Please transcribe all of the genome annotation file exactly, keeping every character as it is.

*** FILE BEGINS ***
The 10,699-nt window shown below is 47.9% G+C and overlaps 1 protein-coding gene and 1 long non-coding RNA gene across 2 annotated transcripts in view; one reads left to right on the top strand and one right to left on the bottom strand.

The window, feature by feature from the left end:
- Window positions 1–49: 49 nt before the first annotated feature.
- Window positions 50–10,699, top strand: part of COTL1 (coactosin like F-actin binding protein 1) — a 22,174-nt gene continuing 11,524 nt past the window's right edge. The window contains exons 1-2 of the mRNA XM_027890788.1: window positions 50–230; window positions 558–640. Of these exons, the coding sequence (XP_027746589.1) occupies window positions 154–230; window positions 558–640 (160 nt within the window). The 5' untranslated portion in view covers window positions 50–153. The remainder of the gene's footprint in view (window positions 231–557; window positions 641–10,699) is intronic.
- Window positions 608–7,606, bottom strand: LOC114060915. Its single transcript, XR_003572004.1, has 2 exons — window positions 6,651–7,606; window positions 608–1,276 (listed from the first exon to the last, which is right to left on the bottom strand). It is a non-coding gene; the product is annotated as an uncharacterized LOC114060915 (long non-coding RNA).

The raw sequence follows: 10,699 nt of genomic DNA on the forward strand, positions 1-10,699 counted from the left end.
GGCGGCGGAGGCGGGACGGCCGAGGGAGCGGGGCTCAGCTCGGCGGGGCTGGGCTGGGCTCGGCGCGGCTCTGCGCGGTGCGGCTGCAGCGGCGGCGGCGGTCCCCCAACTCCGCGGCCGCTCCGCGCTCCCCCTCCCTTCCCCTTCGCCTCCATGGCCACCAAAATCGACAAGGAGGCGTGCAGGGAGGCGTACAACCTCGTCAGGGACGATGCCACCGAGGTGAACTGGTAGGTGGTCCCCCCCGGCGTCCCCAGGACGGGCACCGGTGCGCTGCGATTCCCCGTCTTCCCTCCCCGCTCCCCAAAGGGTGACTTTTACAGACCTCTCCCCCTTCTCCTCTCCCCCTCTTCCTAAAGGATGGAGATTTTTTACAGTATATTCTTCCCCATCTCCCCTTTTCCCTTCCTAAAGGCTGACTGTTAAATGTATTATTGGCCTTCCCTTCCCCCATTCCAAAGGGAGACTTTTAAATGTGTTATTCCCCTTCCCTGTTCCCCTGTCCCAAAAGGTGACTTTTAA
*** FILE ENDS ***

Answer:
The 10,699-nt window shown below is 47.9% G+C and overlaps 1 protein-coding gene and 1 long non-coding RNA gene across 2 annotated transcripts in view; one reads left to right on the top strand and one right to left on the bottom strand.

The window, feature by feature from the left end:
- Window positions 1–49: 49 nt before the first annotated feature.
- Window positions 50–10,699, top strand: part of COTL1 (coactosin like F-actin binding protein 1) — a 22,174-nt gene continuing 11,524 nt past the window's right edge. The window contains exons 1-2 of the mRNA XM_027890788.1: window positions 50–230; window positions 558–640. Of these exons, the coding sequence (XP_027746589.1) occupies window positions 154–230; window positions 558–640 (160 nt within the window). The 5' untranslated portion in view covers window positions 50–153. The remainder of the gene's footprint in view (window positions 231–557; window positions 641–10,699) is intronic.
- Window positions 608–7,606, bottom strand: LOC114060915. Its single transcript, XR_003572004.1, has 2 exons — window positions 6,651–7,606; window positions 608–1,276 (listed from the first exon to the last, which is right to left on the bottom strand). It is a non-coding gene; the product is annotated as an uncharacterized LOC114060915 (long non-coding RNA).

The raw sequence follows: 10,699 nt of genomic DNA on the forward strand, positions 1-10,699 counted from the left end.
GGCGGCGGAGGCGGGACGGCCGAGGGAGCGGGGCTCAGCTCGGCGGGGCTGGGCTGGGCTCGGCGCGGCTCTGCGCGGTGCGGCTGCAGCGGCGGCGGCGGTCCCCCAACTCCGCGGCCGCTCCGCGCTCCCCCTCCCTTCCCCTTCGCCTCCATGGCCACCAAAATCGACAAGGAGGCGTGCAGGGAGGCGTACAACCTCGTCAGGGACGATGCCACCGAGGTGAACTGGTAGGTGGTCCCCCCCGGCGTCCCCAGGACGGGCACCGGTGCGCTGCGATTCCCCGTCTTCCCTCCCCGCTCCCCAAAGGGTGACTTTTACAGACCTCTCCCCCTTCTCCTCTCCCCCTCTTCCTAAAGGATGGAGATTTTTTACAGTATATTCTTCCCCATCTCCCCTTTTCCCTTCCTAAAGGCTGACTGTTAAATGTATTATTGGCCTTCCCTTCCCCCATTCCAAAGGGAGACTTTTAAATGTGTTATTCCCCTTCCCTGTTCCCCTGTCCCAAAAGGTGACTTTTAA